Feline Care Guides

Feline Hypertrophic Cardiomyopathy

Hypertrophic cardiomyopathy (HCM) is a disease of the heart muscle. The exact way the disease occurs in cats is unknown, but the result is that the heart muscle becomes extremely thickened with normal and abnormal cells. The thickened muscle can’t relax and contract normally, so HCM decreases the amount of blood that the heart can handle. Heart failure results because there is so little room for blood to collect and be pumped out to the rest of the body.

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Feline Hypervocalization

Most cat owners appreciate some vocalization—meowing, purring, etc.—from their cats. The many sounds that cats make help us communicate with them by telling us what they like, dislike, want, and need. However, some cats vocalize excessively, which can become annoying to owners. Excessive vocalization is called hypervocalization.

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Feline Immunodeficiency Virus

Feline immunodeficiency virus (FIV) is contagious among cats. Although FIV is not contagious to humans, FIV has some similarities to the human immunodeficiency virus (HIV) and has been used to help researchers better understand HIV.

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Feline Leukemia and Rabies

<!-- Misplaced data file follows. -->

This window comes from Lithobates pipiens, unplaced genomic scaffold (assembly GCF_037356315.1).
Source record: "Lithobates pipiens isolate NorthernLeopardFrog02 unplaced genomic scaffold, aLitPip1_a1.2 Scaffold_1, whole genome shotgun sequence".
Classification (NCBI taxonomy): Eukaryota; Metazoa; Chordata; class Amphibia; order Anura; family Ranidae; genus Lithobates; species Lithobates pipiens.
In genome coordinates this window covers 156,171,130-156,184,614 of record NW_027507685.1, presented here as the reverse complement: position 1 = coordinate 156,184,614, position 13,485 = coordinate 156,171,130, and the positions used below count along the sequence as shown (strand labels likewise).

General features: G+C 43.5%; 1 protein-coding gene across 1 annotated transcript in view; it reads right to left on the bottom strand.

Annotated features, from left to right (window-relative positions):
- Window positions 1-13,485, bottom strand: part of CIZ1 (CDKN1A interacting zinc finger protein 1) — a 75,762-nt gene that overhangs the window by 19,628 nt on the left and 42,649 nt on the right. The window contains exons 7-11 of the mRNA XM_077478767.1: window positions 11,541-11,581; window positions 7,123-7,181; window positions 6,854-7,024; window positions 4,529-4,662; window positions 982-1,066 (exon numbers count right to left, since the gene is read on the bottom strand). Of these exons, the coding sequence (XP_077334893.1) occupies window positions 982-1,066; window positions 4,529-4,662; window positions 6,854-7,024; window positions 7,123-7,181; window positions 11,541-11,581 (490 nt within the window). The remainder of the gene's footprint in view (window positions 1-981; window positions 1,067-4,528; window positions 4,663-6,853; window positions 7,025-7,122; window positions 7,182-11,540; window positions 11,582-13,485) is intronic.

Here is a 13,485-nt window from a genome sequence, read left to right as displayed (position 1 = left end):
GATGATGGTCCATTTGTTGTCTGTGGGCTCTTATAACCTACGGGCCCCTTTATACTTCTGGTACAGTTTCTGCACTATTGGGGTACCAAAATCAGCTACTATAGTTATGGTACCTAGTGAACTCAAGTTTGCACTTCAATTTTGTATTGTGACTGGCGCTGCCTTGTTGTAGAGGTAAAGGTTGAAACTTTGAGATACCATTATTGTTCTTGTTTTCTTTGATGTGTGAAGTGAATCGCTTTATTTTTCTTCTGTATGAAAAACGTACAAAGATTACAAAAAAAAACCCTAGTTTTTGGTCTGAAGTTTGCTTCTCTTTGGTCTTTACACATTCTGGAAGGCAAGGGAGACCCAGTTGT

Feline leukemia virus (FeLV) is contagious among cats.  Unlike many other viruses that enter specific cells in the body and destroy them, FeLV enters certain cells in a cat’s body and changes the cells’ genetic characteristics. This permits FeLV to continue reproducing within the cat each time infected cells divide. This allows FeLV to become dormant (inactive) in some cats, making disease transmission and prognosis (outlook) difficult to predict.

Rabies virus is dangerous and infects animals and humans worldwide. Rabies is generally fatal in all species, and any warm-blooded animal can become infected. Foxes, skunks, coyotes, and certain rodents spread the disease in many cases. Surprisingly, cats are more commonly involved in spreading rabies than dogs are. In fact, cats are the number-one domestic animal carrier of rabies in the United States. 

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Feline Nutrition

Proper nutrition can help ensure that your cat has optimal health, resistance to disease, a healthy haircoat, and energy. These factors can result in fewer behavioral problems, a good quality of life, and a long life span.

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